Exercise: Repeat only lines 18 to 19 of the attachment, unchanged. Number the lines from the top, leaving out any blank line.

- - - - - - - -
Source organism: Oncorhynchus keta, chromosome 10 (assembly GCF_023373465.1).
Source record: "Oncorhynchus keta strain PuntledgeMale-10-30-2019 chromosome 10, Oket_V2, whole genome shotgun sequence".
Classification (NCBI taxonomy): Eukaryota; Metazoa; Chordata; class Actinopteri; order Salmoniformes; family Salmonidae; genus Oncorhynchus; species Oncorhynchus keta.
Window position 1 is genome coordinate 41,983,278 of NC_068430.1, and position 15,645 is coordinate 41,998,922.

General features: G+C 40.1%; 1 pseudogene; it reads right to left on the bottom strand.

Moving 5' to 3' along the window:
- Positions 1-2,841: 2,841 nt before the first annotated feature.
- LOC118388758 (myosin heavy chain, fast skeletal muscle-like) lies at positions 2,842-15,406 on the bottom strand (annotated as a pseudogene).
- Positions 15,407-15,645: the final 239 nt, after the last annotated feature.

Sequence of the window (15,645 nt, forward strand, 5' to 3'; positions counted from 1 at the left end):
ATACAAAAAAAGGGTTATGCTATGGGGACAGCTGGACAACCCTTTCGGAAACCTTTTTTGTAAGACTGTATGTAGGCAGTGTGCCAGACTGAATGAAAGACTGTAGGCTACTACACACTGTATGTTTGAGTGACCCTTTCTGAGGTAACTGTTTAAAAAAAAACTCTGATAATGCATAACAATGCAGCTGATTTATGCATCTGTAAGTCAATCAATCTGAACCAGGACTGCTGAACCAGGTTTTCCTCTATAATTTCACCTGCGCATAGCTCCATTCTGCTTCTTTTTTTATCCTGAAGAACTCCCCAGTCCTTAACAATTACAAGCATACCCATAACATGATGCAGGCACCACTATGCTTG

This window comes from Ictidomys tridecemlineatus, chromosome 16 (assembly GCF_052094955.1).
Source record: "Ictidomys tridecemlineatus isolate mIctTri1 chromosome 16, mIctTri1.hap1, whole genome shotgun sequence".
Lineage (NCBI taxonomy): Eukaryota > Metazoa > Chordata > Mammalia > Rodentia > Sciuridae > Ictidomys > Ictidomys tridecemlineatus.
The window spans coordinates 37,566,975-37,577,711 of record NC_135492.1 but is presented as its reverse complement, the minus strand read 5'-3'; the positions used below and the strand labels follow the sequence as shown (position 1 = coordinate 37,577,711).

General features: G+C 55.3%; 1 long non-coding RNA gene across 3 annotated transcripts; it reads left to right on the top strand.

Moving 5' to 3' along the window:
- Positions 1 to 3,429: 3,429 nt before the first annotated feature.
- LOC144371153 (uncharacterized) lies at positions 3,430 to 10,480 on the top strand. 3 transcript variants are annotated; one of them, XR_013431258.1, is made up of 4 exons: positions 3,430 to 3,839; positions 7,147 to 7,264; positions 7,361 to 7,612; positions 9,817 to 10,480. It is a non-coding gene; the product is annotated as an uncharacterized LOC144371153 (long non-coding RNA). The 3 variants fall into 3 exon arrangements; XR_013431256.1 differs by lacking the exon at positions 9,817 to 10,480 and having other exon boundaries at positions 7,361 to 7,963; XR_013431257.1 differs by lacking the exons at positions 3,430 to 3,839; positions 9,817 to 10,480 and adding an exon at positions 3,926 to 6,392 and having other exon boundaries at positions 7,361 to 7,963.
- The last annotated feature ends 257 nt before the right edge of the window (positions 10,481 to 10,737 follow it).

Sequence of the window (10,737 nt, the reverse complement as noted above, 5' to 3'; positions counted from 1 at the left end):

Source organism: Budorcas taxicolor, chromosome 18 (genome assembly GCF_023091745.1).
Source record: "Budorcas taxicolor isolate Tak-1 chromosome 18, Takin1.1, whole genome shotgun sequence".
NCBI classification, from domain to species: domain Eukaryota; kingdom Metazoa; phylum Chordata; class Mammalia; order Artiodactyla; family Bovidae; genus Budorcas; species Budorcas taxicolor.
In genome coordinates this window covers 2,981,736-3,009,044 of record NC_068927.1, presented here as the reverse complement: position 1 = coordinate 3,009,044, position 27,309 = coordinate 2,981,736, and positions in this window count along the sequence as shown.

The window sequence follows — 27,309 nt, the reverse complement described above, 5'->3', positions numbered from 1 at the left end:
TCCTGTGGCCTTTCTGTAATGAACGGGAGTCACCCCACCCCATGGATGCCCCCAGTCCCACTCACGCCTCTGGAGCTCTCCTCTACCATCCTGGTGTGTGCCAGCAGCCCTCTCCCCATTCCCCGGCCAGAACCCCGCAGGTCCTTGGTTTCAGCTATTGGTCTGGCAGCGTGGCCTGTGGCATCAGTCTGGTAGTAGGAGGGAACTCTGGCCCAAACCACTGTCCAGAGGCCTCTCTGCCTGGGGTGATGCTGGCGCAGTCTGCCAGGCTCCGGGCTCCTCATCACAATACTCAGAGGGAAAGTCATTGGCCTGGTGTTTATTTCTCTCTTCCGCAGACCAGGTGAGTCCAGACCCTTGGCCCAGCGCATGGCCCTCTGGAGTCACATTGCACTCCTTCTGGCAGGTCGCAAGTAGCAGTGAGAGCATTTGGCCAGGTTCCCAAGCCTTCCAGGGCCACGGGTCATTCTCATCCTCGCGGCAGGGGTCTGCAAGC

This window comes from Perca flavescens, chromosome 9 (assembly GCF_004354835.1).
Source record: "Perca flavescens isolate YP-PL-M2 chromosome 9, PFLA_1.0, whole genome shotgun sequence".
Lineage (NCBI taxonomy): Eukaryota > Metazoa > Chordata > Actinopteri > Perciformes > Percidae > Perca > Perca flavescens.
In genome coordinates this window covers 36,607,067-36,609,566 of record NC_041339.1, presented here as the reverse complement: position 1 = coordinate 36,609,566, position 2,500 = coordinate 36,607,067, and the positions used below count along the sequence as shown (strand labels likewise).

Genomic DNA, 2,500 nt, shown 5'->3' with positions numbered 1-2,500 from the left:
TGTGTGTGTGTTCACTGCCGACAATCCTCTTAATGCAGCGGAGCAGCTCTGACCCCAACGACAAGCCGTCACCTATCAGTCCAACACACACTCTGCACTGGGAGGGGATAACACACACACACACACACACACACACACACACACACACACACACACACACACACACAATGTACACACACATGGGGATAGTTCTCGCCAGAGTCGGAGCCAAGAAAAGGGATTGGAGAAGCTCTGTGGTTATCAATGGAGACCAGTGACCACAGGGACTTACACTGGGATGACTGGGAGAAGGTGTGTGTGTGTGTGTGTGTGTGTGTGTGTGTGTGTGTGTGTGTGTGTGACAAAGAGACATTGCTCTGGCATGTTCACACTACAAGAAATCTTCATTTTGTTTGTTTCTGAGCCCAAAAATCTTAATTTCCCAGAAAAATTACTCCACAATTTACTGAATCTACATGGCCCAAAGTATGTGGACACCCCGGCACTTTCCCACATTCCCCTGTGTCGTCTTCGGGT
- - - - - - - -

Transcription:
- Positions 1 to 3,429: 3,429 nt before the first annotated feature.
- LOC144371153 (uncharacterized) lies at positions 3,430 to 10,480 on the top strand. 3 transcript variants are annotated; one of them, XR_013431258.1, is made up of 4 exons: positions 3,430 to 3,839; positions 7,147 to 7,264; positions 7,361 to 7,612; positions 9,817 to 10,480. It is a non-coding gene; the product is annotated as an uncharacterized LOC144371153 (long non-coding RNA). The 3 variants fall into 3 exon arrangements; XR_013431256.1 differs by lacking the exon at positions 9,817 to 10,480 and having other exon boundaries at positions 7,361 to 7,963; XR_013431257.1 differs by lacking the exons at positions 3,430 to 3,839; positions 9,817 to 10,480 and adding an exon at positions 3,926 to 6,392 and having other exon boundaries at positions 7,361 to 7,963.